There are some weeks when the words flow and hum. At such times, it seems as though all an author has to do is sit at his desk and the words wash through him like a river. This week hasn't been one of them.
It's a strange thing for a self-employed scribbler to say, but while there are attractions to working from home - my commute is extremely short, my work clothes rarely require a tie, and with my laptop, I can sit in the sun to type - but there are advantages to going to work in an office. There is the change of scenery. There is central heating, and other people with whom to chat around the coffee machine. Oh, and there is a coffee machine. As I used to have here, in my house.
But on Saturday, the coffee stopped flowing. My excellent, ancient Gaggia coffee dispenser didn't. Dispense, I mean. Whereas in the past it used to reliably grind beans, clunk very loudly, and then hiss as it presented me with a perfect espresso, now all it does is lurk sullenly in the corner of the room. It knows it's on the way to the dump. The electronics are shot, the bean grinders have worn through their bearings, and now the brewing unit has graunched to a halt.
I shouldn't complain: it's made me about 10,000 cups of coffee, and since each coffee has cost me roughly 16 pence, it has been about one tenth the price of a Starbucks fix. Not a bad investment.
So, my coffee machine has broken. An author without coffee. How bad can life be? Things are worse at sea, as my mother never tired of informing me. I never saw the relevance. Since I get seasick stepping over a puddle, I was never likely to go and find out how much worse things could get mid-Atlantic.
But yes, it's a pain to do without coffee. I am not by any means a caffeine addict, but I do like a couple of shots of espresso during the day. However, it's not the fact of no coffee that was difficult this week. It was the fact that something had to be done about it.
It is the conundrum at the heart of self-employment: basically. my wife and I are the two partners in our business. If something needs to be done, it is we two who must do it. So, we had to research a replacement on the internet. We had to sort out what sort of machine, then look up suppliers, checking that the new machine had all the little details we need, that it would work as we wanted. And to find out all those little details took an entire day. In the cold, because sadly our oil delivery was late, too. So on Sunday, we lost central heating, hot water, and the ability to cook. Thank God for understanding neighbours and electric ovens … but I digress.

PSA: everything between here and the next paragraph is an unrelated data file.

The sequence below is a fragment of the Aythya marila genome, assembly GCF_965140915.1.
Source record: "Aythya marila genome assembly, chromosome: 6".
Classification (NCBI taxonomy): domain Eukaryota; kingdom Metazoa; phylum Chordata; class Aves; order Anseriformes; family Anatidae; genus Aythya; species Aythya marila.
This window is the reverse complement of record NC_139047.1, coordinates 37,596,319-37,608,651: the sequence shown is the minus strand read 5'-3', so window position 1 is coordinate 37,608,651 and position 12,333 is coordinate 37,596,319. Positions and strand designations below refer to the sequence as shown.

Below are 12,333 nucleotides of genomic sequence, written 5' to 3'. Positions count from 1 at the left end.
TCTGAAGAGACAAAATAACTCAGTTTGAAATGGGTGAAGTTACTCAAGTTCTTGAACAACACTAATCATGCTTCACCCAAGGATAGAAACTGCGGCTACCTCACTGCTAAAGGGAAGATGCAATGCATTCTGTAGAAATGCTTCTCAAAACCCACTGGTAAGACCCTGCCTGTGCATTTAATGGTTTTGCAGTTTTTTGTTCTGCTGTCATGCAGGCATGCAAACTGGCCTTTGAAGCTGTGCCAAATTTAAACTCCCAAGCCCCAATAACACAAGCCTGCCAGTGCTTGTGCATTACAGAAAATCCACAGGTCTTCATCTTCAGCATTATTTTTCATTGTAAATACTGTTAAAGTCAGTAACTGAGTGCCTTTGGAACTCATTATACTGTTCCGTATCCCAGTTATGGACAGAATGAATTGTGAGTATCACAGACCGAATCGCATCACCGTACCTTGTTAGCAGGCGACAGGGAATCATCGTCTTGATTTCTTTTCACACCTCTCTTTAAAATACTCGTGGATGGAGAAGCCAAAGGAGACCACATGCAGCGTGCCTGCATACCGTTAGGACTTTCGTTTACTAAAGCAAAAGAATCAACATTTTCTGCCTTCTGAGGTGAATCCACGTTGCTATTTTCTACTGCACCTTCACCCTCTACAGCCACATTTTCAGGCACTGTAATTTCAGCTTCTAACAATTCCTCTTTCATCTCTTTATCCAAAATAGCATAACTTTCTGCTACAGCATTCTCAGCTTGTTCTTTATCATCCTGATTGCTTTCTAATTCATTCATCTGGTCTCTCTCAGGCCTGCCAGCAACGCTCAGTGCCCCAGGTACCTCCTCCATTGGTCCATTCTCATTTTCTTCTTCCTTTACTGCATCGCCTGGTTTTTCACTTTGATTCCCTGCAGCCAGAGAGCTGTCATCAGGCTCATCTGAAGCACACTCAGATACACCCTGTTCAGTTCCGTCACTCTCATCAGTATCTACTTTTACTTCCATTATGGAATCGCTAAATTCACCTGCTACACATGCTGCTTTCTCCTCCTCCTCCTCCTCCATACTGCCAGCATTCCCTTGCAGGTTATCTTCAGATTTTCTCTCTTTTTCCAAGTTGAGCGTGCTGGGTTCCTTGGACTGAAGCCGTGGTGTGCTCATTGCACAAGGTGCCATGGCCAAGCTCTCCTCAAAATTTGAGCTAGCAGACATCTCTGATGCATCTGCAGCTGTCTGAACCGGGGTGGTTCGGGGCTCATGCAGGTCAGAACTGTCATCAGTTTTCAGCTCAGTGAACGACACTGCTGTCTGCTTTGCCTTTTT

We now have a coffee machine on order (after a day's bleary-eyed, shivery staring at a screen full of pictures of delicious coffees, it came down to the early evening muttered curse and a "Look, I've already wasted a day on this ruddy machine! Let's just buy one of them!" and ordering the one that looked workable). With luck it will arrive just as I deliver the latest three proofs to my publisher.
Did I mention that I had proofs to read and correct as well? All due back on Monday. You'll have seen the photo of them in last week's blog.
But in addition to the proofs, there are the other little bits and pieces of work.
A short email with new book covers to approve; two phone calls from the agent, leading to an urgent flurry of activity as I hunted down the paperwork he needed, and more conversations that led on from their discovery. Then there were the business meetings, with a pleasant fellow coming to see how to help us with our social media. If he could tell me how to get on without it, I'd be happier, to be honest! Then there were urgent discussions about foreign rights, and issues about other contracts, and emails asking me to give talks.
One was interesting: I've been invited to speak at a meeting of the Templar Heritage Trust and the Grand Priory of Knights Templar in England and Wales. They are great charitable organisations, and it will be a pleasure to give a talk to them - but just sorting out the cost of travelling to the meeting took up plenty of time.
And as well as all this, I know that soon I will have editorial comments on next year's book to work on, and I still have a short story, a novella and a further novel to write. And probably somewhere in the region of twenty more proofs of titles from my backlist to work through.
At least I managed to finish reading two books from aspiring authors (don't get ideas, I don't do that very often) and I had an auction in aid of a charity, selling three of my books. It was a relief to take Saturday off, and go to Exeter to join in the Morris Day of Dance, hosted by Great Western Morris. I danced all day with my side, Tinner's, and had a great time. My muscles are still complaining.
To be quite honest, all I want to do now is pack a rucksack and go out on the moors for a few days. Sadly, I need to get the outlines of the short story and novella mapped out first. And the difficulty for an author is, getting those ideas down.
Which is rather good. Because next week I will be able to start describing how I brainstorm and get rough outlines of stories ready to write. Mind you next week I also go back to Exeter University with the Royal Literary Fund to help students write their dissertations and essays. It's going to be busy again!
As well as collaborating with fellow members of The Medieval Murderers, Dartmoor-based Michael Jecks is the author of thirty three novels in his best-selling Templar series. His latest, Fields of Glory will be published in June 2014 in hardback and Kindle from Simon & Schuster. Expplore more of Michaels' work at: www.michaeljecks.co.uk